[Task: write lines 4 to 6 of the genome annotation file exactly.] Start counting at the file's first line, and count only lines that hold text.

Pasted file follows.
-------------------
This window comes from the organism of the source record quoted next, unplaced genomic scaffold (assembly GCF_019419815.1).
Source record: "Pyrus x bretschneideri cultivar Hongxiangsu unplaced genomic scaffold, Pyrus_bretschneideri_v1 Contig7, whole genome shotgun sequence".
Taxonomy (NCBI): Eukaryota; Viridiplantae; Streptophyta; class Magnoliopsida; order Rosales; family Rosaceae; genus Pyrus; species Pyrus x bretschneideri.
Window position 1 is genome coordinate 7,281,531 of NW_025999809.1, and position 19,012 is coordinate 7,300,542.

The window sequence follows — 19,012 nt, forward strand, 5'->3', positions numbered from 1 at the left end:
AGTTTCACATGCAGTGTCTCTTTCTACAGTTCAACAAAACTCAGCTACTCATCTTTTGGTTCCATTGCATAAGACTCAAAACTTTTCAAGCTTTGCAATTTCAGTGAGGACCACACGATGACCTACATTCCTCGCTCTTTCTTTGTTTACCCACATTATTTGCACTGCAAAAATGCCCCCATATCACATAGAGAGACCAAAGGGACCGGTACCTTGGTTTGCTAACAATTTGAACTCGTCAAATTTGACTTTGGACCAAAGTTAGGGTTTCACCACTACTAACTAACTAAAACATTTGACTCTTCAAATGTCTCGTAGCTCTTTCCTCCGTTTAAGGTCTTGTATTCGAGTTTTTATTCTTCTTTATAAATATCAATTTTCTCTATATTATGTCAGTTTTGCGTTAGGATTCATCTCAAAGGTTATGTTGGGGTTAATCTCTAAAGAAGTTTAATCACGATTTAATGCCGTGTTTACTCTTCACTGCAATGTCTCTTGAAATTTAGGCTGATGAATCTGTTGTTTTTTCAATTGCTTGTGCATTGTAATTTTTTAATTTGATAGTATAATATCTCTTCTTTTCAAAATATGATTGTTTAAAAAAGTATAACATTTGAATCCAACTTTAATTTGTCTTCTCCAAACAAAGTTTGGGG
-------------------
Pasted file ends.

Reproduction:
Window position 1 is genome coordinate 7,281,531 of NW_025999809.1, and position 19,012 is coordinate 7,300,542.

The window sequence follows — 19,012 nt, forward strand, 5'->3', positions numbered from 1 at the left end:
AGTTTCACATGCAGTGTCTCTTTCTACAGTTCAACAAAACTCAGCTACTCATCTTTTGGTTCCATTGCATAAGACTCAAAACTTTTCAAGCTTTGCAATTTCAGTGAGGACCACACGATGACCTACATTCCTCGCTCTTTCTTTGTTTACCCACATTATTTGCACTGCAAAAATGCCCCCATATCACATAGAGAGACCAAAGGGACCGGTACCTTGGTTTGCTAACAATTTGAACTCGTCAAATTTGACTTTGGACCAAAGTTAGGGTTTCACCACTACTAACTAACTAAAACATTTGACTCTTCAAATGTCTCGTAGCTCTTTCCTCCGTTTAAGGTCTTGTATTCGAGTTTTTATTCTTCTTTATAAATATCAATTTTCTCTATATTATGTCAGTTTTGCGTTAGGATTCATCTCAAAGGTTATGTTGGGGTTAATCTCTAAAGAAGTTTAATCACGATTTAATGCCGTGTTTACTCTTCACTGCAATGTCTCTTGAAATTTAGGCTGATGAATCTGTTGTTTTTTCAATTGCTTGTGCATTGTAATTTTTTAATTTGATAGTATAATATCTCTTCTTTTCAAAATATGATTGTTTAAAAAAGTATAACATTTGAATCCAACTTTAATTTGTCTTCTCCAAACAAAGTTTGGGG